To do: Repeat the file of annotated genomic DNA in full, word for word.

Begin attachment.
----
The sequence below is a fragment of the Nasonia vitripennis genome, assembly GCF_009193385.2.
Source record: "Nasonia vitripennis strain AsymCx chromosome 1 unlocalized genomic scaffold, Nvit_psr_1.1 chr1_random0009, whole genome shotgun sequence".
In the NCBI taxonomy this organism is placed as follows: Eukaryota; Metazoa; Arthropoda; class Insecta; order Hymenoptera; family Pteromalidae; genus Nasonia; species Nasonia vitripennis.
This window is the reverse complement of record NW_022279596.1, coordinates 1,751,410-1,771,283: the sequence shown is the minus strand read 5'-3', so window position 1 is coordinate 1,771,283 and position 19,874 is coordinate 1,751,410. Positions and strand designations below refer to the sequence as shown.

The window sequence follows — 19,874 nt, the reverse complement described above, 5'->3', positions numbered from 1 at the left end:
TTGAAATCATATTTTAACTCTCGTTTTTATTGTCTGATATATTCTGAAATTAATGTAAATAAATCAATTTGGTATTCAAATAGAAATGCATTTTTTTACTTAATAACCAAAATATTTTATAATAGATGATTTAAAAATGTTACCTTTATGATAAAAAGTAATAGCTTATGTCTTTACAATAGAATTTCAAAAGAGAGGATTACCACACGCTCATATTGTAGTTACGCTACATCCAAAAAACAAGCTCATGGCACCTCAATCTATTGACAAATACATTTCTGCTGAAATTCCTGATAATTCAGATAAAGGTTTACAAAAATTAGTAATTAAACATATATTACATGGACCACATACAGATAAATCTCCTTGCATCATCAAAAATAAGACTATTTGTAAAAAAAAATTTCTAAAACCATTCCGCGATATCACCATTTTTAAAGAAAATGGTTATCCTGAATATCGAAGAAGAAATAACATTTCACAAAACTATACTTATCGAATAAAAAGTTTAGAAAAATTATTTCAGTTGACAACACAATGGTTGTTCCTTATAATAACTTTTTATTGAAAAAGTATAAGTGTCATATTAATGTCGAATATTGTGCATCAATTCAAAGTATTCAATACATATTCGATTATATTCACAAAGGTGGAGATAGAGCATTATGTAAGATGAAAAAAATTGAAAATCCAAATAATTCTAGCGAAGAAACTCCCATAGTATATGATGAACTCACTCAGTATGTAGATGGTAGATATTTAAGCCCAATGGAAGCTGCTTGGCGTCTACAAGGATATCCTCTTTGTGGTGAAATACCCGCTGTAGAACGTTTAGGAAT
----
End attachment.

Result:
The sequence below is a fragment of the Nasonia vitripennis genome, assembly GCF_009193385.2.
Source record: "Nasonia vitripennis strain AsymCx chromosome 1 unlocalized genomic scaffold, Nvit_psr_1.1 chr1_random0009, whole genome shotgun sequence".
In the NCBI taxonomy this organism is placed as follows: Eukaryota; Metazoa; Arthropoda; class Insecta; order Hymenoptera; family Pteromalidae; genus Nasonia; species Nasonia vitripennis.
This window is the reverse complement of record NW_022279596.1, coordinates 1,751,410-1,771,283: the sequence shown is the minus strand read 5'-3', so window position 1 is coordinate 1,771,283 and position 19,874 is coordinate 1,751,410. Positions and strand designations below refer to the sequence as shown.

The window sequence follows — 19,874 nt, the reverse complement described above, 5'->3', positions numbered from 1 at the left end:
TTGAAATCATATTTTAACTCTCGTTTTTATTGTCTGATATATTCTGAAATTAATGTAAATAAATCAATTTGGTATTCAAATAGAAATGCATTTTTTTACTTAATAACCAAAATATTTTATAATAGATGATTTAAAAATGTTACCTTTATGATAAAAAGTAATAGCTTATGTCTTTACAATAGAATTTCAAAAGAGAGGATTACCACACGCTCATATTGTAGTTACGCTACATCCAAAAAACAAGCTCATGGCACCTCAATCTATTGACAAATACATTTCTGCTGAAATTCCTGATAATTCAGATAAAGGTTTACAAAAATTAGTAATTAAACATATATTACATGGACCACATACAGATAAATCTCCTTGCATCATCAAAAATAAGACTATTTGTAAAAAAAAATTTCTAAAACCATTCCGCGATATCACCATTTTTAAAGAAAATGGTTATCCTGAATATCGAAGAAGAAATAACATTTCACAAAACTATACTTATCGAATAAAAAGTTTAGAAAAATTATTTCAGTTGACAACACAATGGTTGTTCCTTATAATAACTTTTTATTGAAAAAGTATAAGTGTCATATTAATGTCGAATATTGTGCATCAATTCAAAGTATTCAATACATATTCGATTATATTCACAAAGGTGGAGATAGAGCATTATGTAAGATGAAAAAAATTGAAAATCCAAATAATTCTAGCGAAGAAACTCCCATAGTATATGATGAACTCACTCAGTATGTAGATGGTAGATATTTAAGCCCAATGGAAGCTGCTTGGCGTCTACAAGGATATCCTCTTTGTGGTGAAATACCCGCTGTAGAACGTTTAGGAAT